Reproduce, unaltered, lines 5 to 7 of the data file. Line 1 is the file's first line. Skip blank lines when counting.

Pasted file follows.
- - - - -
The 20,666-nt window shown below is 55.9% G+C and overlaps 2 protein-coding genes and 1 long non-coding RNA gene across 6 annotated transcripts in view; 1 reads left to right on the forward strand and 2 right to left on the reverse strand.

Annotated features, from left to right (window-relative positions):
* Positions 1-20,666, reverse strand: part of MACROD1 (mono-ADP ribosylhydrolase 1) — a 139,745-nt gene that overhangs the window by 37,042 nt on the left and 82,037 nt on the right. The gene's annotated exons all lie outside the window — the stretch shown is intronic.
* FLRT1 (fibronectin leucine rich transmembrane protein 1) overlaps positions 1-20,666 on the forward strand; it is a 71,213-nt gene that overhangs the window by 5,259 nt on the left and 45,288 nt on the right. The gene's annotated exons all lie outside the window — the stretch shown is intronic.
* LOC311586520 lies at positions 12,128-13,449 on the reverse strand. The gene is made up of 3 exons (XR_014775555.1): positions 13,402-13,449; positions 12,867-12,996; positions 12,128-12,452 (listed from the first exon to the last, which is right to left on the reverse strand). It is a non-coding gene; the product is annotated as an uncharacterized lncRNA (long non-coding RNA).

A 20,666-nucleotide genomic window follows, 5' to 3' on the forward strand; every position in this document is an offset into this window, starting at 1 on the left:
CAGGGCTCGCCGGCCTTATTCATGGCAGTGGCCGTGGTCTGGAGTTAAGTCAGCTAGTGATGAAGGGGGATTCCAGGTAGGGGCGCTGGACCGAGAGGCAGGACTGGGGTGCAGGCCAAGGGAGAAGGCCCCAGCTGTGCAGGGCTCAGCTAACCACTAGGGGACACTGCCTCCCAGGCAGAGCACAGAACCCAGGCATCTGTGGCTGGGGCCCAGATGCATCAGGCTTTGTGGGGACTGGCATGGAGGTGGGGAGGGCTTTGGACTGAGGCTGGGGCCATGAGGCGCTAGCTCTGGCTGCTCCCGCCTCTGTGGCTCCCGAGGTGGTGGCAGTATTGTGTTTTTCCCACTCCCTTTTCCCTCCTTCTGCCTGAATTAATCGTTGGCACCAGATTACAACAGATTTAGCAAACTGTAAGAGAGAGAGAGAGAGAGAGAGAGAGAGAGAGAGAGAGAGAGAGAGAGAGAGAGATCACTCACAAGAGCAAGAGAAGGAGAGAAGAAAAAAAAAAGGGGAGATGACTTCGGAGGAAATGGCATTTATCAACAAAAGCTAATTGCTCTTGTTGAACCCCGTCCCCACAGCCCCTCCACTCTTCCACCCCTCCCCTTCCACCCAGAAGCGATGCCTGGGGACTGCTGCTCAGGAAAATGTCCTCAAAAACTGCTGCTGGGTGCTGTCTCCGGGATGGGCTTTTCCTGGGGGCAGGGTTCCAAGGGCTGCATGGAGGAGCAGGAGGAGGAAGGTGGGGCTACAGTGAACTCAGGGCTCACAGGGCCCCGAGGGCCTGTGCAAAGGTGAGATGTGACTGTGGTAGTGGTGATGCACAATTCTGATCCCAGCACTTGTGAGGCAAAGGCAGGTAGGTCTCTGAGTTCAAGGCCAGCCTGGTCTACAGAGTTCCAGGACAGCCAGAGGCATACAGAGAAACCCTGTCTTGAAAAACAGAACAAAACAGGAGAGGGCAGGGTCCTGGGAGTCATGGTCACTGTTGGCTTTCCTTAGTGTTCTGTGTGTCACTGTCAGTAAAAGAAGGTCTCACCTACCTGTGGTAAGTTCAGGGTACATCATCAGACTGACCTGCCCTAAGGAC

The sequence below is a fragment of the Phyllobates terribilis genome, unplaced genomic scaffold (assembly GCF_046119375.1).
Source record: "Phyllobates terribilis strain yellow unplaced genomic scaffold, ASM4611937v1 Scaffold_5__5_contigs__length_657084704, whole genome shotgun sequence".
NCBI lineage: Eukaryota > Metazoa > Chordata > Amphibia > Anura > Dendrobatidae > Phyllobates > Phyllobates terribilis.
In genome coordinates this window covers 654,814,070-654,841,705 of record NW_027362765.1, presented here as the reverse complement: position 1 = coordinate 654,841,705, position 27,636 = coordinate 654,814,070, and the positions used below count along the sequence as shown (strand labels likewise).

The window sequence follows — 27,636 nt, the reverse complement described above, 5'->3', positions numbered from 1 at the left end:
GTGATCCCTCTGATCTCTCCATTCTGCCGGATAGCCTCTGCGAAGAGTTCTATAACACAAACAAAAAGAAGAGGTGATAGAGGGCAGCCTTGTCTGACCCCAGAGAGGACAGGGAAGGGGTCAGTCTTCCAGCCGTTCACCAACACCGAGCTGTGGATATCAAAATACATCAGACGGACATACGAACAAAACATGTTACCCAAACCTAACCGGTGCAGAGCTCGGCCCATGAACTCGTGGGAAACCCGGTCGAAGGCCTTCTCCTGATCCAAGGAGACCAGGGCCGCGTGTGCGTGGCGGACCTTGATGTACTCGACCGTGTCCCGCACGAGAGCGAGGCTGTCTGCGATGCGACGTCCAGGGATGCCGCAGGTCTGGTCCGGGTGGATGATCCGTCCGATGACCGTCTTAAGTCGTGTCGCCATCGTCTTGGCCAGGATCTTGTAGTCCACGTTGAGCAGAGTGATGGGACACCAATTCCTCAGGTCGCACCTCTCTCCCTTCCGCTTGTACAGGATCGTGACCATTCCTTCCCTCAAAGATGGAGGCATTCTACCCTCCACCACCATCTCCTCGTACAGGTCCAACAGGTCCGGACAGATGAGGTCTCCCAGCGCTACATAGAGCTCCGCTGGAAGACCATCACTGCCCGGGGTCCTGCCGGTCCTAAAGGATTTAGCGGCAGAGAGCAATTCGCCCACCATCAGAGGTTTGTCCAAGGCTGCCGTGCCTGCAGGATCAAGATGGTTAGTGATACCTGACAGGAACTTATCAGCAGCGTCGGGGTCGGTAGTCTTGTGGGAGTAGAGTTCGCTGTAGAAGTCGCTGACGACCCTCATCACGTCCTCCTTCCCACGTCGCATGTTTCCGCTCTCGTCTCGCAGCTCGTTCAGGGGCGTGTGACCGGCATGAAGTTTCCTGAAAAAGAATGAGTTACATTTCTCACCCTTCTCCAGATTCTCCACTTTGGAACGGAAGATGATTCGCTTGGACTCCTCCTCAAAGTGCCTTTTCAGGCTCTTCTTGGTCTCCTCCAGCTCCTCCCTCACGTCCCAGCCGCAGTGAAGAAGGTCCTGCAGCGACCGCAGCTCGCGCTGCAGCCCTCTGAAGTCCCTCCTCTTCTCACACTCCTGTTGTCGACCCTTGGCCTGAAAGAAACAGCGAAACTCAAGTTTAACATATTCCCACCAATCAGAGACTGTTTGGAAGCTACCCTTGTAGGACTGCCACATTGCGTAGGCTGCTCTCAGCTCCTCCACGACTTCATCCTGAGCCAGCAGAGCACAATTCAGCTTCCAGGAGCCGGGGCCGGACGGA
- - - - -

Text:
* LOC311586520 lies at positions 12,128-13,449 on the reverse strand. The gene is made up of 3 exons (XR_014775555.1): positions 13,402-13,449; positions 12,867-12,996; positions 12,128-12,452 (listed from the first exon to the last, which is right to left on the reverse strand). It is a non-coding gene; the product is annotated as an uncharacterized lncRNA (long non-coding RNA).

A 20,666-nucleotide genomic window follows, 5' to 3' on the forward strand; every position in this document is an offset into this window, starting at 1 on the left:
CAGGGCTCGCCGGCCTTATTCATGGCAGTGGCCGTGGTCTGGAGTTAAGTCAGCTAGTGATGAAGGGGGATTCCAGGTAGGGGCGCTGGACCGAGAGGCAGGACTGGGGTGCAGGCCAAGGGAGAAGGCCCCAGCTGTGCAGGGCTCAGCTAACCACTAGGGGACACTGCCTCCCAGGCAGAGCACAGAACCCAGGCATCTGTGGCTGGGGCCCAGATGCATCAGGCTTTGTGGGGACTGGCATGGAGGTGGGGAGGGCTTTGGACTGAGGCTGGGGCCATGAGGCGCTAGCTCTGGCTGCTCCCGCCTCTGTGGCTCCCGAGGTGGTGGCAGTATTGTGTTTTTCCCACTCCCTTTTCCCTCCTTCTGCCTGAATTAATCGTTGGCACCAGATTACAACAGATTTAGCAAACTGTAAGAGAGAGAGAGAGAGAGAGAGAGAGAGAGAGAGAGAGAGAGAGAGAGAGAGAGATCACTCACAAGAGCAAGAGAAGGAGAGAAGAAAAAAAAAAGGGGAGATGACTTCGGAGGAAATGGCATTTATCAACAAAAGCTAATTGCTCTTGTTGAACCCCGTCCCCACAGCCCCTCCACTCTTCCACCCCTCCCCTTCCACCCAGAAGCGATGCCTGGGGACTGCTGCTCAGGAAAATGTCCTCAAAAACTGCTGCTGGGTGCTGTCTCCGGGATGGGCTTTTCCTGGGGGCAGGGTTCCAAGGGCTGCATGGAGGAGCAGGAGGAGGAAGGTGGGGCTACAGTGAACTCAGGGCTCACAGGGCCCCGAGGGCCTGTGCAAAGGTGAGATGTGACTGTGGTAGTGGTGATGCACAATTCTGATCCCAGCACTTGTGAGGCAAAGGCAGGTAGGTCTCTGAGTTCAAGGCCAGCCTGGTCTACAGAGTTCCAGGACAGCCAGAGGCATACAGAGAAACCCTGTCTTGAAAAACAGAACAAAACAGGAGAGGGCAGGGTCCTGGGAGTCATGGTCACTGTTGGCTTTCCTTAGTGTTCTGTGTGTCACTGTCAGTAAAAGAAGGTCTCACCTACCTGTGGTAAGTTCAGGGTACATCATCAGACTGACCTGCCCTAAGGAC